This tube, despite a few simpler textures due to being smaller, is a really nice set ultimately. For those looking to gain these versions of Collecta ancient mammals (and bird and reptile), it is definitely worth picking up, as it is an inexpensive set and will give you more room on shelves for more mini animals. If you want it, absolutely get it.

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Comments 12

  • This review seems too critical. The detail of these mini figures is impressive! This is also not a “prehistoric mammal” set, CollectA calls it a mini prehistoric animal set. Including Kelenken was a great choice, it’s the only reason I bought this tube. Including Estemmenosuchus is strange, but really no stranger than including Dimetrodon in “dinosaur” sets. I guess CollectA chose to include Estemmenosuchus as the larger version of it is popular. Oh, and I find the mini Arsinoitherium in this set hideous.

  • Estemmenosuchus is not a reptile, it’s a synapsid.

  • I think Collecta are a UK company, but outsource production of it’s models to China, but with the design and model choices conducted in the UK. For the prehistoric models, this is under the direction of the veteran dino collector Anthony Beeson. This is a similar model to Safari and other companies where the actual models are made in China. Very interesting tube in any case, which I’ll keep a beady eye on!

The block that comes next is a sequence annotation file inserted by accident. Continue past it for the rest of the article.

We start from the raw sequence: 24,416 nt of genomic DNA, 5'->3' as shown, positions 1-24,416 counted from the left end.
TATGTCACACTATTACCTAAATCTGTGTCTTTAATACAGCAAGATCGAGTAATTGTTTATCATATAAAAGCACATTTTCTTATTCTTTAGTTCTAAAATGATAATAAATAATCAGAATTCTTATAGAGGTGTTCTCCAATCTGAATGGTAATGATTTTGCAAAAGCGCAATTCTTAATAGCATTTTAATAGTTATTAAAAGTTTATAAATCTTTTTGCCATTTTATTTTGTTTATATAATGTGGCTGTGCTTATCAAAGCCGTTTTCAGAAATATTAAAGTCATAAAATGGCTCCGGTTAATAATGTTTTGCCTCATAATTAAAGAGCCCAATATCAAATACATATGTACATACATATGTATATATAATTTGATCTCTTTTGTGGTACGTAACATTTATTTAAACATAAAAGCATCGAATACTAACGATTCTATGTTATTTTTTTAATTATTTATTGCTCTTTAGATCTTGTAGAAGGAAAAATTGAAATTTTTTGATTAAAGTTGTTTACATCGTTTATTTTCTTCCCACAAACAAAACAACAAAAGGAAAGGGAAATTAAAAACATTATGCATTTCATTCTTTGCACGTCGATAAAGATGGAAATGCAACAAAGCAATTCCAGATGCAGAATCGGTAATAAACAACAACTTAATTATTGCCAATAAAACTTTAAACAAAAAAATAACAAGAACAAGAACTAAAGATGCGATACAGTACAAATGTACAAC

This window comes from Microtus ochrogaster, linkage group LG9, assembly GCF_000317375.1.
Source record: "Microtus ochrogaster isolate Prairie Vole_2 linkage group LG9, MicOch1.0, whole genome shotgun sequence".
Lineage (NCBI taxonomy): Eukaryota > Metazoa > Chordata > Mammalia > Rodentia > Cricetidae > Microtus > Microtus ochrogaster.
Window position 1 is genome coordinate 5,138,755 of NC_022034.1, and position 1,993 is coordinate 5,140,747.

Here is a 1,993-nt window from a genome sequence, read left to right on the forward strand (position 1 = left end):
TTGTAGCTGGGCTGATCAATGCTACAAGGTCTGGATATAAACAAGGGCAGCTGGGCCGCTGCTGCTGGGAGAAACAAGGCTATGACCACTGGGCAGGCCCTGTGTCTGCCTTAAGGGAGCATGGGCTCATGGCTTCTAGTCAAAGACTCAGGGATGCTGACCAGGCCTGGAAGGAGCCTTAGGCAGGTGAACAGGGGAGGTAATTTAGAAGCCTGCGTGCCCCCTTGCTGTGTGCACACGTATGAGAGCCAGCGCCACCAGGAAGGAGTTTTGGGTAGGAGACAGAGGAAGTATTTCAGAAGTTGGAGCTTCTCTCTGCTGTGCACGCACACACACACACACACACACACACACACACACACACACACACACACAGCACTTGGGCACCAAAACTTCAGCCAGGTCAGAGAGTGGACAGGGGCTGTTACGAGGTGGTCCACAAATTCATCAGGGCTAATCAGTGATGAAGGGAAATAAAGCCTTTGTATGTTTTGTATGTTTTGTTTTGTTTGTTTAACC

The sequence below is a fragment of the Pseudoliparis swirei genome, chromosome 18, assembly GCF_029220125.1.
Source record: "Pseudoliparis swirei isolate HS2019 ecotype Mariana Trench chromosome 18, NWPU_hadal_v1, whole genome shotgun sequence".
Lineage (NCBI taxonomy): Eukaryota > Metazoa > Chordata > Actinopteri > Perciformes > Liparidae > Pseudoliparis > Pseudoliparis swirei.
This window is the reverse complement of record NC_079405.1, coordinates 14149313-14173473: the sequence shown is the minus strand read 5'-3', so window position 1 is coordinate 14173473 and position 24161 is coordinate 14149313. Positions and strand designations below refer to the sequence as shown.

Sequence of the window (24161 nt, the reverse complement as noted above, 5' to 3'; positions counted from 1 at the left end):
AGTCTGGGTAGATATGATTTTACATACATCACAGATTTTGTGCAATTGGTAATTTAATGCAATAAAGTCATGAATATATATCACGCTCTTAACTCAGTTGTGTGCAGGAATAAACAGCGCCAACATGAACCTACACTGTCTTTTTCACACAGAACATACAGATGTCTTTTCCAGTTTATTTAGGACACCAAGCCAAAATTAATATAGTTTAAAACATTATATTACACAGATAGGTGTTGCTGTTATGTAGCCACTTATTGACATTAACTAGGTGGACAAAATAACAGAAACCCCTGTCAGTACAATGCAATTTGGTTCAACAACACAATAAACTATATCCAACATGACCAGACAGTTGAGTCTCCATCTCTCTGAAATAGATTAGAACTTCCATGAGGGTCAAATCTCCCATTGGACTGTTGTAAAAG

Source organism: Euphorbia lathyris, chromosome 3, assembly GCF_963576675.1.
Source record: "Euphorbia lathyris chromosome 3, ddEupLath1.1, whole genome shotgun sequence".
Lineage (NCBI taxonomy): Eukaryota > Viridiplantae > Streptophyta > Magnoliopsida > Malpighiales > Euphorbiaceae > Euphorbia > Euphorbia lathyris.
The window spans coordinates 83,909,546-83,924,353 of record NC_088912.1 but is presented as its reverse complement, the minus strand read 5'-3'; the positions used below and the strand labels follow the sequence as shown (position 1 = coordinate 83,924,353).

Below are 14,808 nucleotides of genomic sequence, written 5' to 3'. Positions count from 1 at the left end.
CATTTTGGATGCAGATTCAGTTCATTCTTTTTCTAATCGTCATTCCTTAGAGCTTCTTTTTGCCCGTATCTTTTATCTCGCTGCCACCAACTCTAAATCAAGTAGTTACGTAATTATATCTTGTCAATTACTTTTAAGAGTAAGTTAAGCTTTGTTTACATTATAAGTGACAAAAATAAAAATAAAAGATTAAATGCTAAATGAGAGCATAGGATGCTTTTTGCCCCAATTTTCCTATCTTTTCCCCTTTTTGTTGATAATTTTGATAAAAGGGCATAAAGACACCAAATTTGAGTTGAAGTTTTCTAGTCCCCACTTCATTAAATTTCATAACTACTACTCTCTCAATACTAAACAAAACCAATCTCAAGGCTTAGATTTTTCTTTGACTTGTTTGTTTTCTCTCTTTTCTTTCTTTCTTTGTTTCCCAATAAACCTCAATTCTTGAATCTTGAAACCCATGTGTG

• It’s true that Beeson helps advise on the prehistorics, and the sculptor is German, but the company started in Hong Kong and is still mostly based there. Oddly, they seem to try to cultivate the impression that they’re a UK company. Maybe they think European and American collectors would be less interested in their products if they knew they were Chinese, but I should think that the popularity of PNSO, Vitae, etc. ought to put that fear to rest.

  • Wasn’t aware this set was even available to buy yet?

    How come CollectA is the only company that doesn’t release figures in their own country first?